Description: The Stara Planina is an E-W-trending range within the Balkan belt in central Bulgaria. This topographically high mountain range was the site of Mesozoic through early Cenozoic thrusting and convergence, and its high topography is generally thought to have resulted from crustal shortening associated with those events. However, uplift of this belt appears to be much younger than the age of thrusting and correlates instead with the age of Pliocene-Quaternary normal faulting along the southern side of the range. Flexural modelling indicates the morphology of the range is consistent with flexural uplift of footwall rocks during Pliocene-Quaternary displacement on S-dipping normal faults bounding the south side of the mountains, provided that the effective elastic plate thickness of 12 km under the Moesian platform is reduced to about 3 km under the Stara Planina. This small value of elastic plate thickness under the Stara Planina is similar to values observed in the Basin and Range Province of the western United States, and suggests that weakening of the lithosphere is due to heating of the lithosphere during extension, perhaps to the point that large-scale flow of material is possible within the lower crust. Because weakening is observed to affect the Moesian lithosphere for ≈10 km beyond (north of) the surface expression of extension, this study suggests that processes within the uppermost mantle, such as convection, play an active role in the extension process. The results of this study also suggest that much of the topographic relief in thrust belts where convergence is accompanied by coeval extension in the upper plate (or 'back arc'), such as in the Apennines, may be a flexural response to unloading during normal faulting, rather than a direct response to crustal shortening in the thrust belt.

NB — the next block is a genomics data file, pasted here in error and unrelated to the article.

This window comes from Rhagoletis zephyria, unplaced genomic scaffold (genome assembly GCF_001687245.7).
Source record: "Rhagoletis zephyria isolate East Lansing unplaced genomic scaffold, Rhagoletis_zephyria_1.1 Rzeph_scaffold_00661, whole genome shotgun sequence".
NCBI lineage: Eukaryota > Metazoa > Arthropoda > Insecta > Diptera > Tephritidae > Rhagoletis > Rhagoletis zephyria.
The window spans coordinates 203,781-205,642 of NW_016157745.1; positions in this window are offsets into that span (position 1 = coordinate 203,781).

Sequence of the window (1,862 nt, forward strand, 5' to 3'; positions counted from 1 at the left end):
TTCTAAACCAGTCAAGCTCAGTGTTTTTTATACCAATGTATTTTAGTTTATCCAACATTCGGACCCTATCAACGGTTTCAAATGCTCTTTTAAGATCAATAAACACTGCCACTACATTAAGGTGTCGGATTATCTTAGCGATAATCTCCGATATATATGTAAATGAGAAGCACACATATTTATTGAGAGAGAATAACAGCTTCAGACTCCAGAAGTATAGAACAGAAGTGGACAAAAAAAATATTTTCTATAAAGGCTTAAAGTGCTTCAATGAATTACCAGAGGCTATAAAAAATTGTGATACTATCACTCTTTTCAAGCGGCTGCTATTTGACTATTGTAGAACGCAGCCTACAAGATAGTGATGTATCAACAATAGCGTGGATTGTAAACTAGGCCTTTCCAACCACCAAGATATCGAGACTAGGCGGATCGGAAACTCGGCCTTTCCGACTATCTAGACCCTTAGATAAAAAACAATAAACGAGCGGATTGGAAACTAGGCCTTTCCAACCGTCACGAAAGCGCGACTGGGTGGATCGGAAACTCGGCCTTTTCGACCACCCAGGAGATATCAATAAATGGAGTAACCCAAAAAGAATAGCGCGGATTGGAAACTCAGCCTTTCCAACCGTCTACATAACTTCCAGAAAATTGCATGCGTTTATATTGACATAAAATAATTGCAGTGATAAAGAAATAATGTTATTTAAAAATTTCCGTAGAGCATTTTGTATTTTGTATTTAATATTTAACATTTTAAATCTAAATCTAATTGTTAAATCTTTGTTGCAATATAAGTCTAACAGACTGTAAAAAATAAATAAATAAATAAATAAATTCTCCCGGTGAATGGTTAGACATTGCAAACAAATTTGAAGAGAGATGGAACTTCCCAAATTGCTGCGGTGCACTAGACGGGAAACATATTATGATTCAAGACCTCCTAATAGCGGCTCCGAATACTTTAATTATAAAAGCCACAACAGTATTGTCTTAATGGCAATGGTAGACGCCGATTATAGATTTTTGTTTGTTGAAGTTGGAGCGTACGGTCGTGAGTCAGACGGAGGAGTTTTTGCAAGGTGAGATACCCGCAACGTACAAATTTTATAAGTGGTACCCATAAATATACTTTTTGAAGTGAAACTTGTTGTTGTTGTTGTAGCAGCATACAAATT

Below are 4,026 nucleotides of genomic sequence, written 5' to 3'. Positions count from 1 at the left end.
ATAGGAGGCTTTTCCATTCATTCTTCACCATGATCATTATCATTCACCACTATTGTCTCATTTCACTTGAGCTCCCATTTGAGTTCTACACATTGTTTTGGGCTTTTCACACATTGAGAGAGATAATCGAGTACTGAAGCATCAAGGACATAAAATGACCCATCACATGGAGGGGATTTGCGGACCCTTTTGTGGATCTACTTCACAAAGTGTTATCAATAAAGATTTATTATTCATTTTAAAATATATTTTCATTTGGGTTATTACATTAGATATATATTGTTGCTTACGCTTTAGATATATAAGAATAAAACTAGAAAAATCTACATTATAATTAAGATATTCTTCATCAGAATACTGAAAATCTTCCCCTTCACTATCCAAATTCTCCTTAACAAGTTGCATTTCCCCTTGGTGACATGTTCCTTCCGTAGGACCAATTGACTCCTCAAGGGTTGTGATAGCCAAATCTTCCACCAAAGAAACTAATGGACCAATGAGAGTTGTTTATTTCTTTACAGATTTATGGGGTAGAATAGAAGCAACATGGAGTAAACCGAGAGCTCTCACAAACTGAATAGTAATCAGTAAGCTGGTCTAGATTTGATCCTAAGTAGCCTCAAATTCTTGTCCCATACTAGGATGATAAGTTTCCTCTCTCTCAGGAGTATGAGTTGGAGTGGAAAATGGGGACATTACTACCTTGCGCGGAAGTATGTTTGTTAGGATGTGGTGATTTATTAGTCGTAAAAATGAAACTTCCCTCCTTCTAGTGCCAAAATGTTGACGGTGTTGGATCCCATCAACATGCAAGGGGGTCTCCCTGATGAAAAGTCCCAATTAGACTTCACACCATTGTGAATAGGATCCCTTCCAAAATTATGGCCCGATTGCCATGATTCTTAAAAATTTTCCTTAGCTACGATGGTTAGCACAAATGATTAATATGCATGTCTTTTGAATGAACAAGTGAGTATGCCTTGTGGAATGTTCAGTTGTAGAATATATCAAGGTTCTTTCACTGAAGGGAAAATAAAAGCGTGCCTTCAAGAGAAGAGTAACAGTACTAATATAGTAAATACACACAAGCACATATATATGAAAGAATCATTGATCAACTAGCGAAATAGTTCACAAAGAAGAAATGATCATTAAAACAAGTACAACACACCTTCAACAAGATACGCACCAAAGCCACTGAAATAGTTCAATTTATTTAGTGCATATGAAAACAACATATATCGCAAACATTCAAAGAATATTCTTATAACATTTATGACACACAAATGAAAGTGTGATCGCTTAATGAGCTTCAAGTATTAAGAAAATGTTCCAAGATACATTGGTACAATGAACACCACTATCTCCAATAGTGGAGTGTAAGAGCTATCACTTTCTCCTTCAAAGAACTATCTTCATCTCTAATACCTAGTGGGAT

Print ISSN: 0950-091X
    Electronic ISSN: 1365-2117
    Topics: Geosciences
    Published by Wiley
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  • 5